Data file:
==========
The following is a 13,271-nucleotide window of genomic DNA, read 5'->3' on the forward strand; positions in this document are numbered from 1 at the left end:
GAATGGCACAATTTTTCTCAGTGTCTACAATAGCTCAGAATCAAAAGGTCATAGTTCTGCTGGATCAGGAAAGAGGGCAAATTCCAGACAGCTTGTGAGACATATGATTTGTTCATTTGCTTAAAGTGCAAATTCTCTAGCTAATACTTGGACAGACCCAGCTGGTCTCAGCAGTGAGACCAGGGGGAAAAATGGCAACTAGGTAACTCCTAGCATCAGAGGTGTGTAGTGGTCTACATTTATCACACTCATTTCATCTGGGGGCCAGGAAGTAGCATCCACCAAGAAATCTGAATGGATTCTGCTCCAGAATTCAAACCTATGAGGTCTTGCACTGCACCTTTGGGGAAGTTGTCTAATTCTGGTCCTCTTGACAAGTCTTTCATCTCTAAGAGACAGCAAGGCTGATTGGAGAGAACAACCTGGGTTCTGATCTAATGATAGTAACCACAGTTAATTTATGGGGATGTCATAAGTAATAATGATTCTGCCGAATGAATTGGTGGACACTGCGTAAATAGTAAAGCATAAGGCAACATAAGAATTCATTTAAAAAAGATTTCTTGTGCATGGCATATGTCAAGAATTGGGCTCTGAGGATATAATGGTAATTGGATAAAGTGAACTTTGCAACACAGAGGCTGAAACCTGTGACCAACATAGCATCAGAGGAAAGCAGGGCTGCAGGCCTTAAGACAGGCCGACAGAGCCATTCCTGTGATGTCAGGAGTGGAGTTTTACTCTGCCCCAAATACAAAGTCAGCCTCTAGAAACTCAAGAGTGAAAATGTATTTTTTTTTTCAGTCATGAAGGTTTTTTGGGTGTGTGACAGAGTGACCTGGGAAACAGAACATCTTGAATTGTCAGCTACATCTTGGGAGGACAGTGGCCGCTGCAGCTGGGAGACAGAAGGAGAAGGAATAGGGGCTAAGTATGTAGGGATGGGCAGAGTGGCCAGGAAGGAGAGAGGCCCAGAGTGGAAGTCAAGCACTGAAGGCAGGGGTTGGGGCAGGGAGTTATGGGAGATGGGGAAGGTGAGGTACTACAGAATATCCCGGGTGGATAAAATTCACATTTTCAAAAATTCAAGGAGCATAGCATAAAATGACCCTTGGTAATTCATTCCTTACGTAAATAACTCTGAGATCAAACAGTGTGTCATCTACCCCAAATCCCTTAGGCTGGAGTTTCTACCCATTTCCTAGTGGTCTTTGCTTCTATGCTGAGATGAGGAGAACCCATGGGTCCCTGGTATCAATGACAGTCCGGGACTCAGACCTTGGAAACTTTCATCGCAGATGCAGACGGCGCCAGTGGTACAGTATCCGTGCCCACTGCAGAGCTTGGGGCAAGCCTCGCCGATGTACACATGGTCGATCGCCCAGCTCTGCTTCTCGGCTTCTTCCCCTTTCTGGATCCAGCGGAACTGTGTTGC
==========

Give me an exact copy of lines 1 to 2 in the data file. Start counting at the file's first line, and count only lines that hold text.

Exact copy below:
The following is a 13,271-nucleotide window of genomic DNA, read 5'->3' on the forward strand; positions in this document are numbered from 1 at the left end:
GAATGGCACAATTTTTCTCAGTGTCTACAATAGCTCAGAATCAAAAGGTCATAGTTCTGCTGGATCAGGAAAGAGGGCAAATTCCAGACAGCTTGTGAGACATATGATTTGTTCATTTGCTTAAAGTGCAAATTCTCTAGCTAATACTTGGACAGACCCAGCTGGTCTCAGCAGTGAGACCAGGGGGAAAAATGGCAACTAGGTAACTCCTAGCATCAGAGGTGTGTAGTGGTCTACATTTATCACACTCATTTCATCTGGGGGCCAGGAAGTAGCATCCACCAAGAAATCTGAATGGATTCTGCTCCAGAATTCAAACCTATGAGGTCTTGCACTGCACCTTTGGGGAAGTTGTCTAATTCTGGTCCTCTTGACAAGTCTTTCATCTCTAAGAGACAGCAAGGCTGATTGGAGAGAACAACCTGGGTTCTGATCTAATGATAGTAACCACAGTTAATTTATGGGGATGTCATAAGTAATAATGATTCTGCCGAATGAATTGGTGGACACTGCGTAAATAGTAAAGCATAAGGCAACATAAGAATTCATTTAAAAAAGATTTCTTGTGCATGGCATATGTCAAGAATTGGGCTCTGAGGATATAATGGTAATTGGATAAAGTGAACTTTGCAACACAGAGGCTGAAACCTGTGACCAACATAGCATCAGAGGAAAGCAGGGCTGCAGGCCTTAAGACAGGCCGACAGAGCCATTCCTGTGATGTCAGGAGTGGAGTTTTACTCTGCCCCAAATACAAAGTCAGCCTCTAGAAACTCAAGAGTGAAAATGTATTTTTTTTTTCAGTCATGAAGGTTTTTTGGGTGTGTGACAGAGTGACCTGGGAAACAGAACATCTTGAATTGTCAGCTACATCTTGGGAGGACAGTGGCCGCTGCAGCTGGGAGACAGAAGGAGAAGGAATAGGGGCTAAGTATGTAGGGATGGGCAGAGTGGCCAGGAAGGAGAGAGGCCCAGAGTGGAAGTCAAGCACTGAAGGCAGGGGTTGGGGCAGGGAGTTATGGGAGATGGGGAAGGTGAGGTACTACAGAATATCCCGGGTGGATAAAATTCACATTTTCAAAAATTCAAGGAGCATAGCATAAAATGACCCTTGGTAATTCATTCCTTACGTAAATAACTCTGAGATCAAACAGTGTGTCATCTACCCCAAATCCCTTAGGCTGGAGTTTCTACCCATTTCCTAGTGGTCTTTGCTTCTATGCTGAGATGAGGAGAACCCATGGGTCCCTGGTATCAATGACAGTCCGGGACTCAGACCTTGGAAACTTTCATCGCAGATGCAGACGGCGCCAGTGGTACAGTATCCGTGCCCACTGCAGAGCTTGGGGCAAGCCTCGCCGATGTACACATGGTCGATCGCCCAGCTCTGCTTCTCGGCTTCTTCCCCTTTCTGGATCCAGCGGAACTGTGTTGC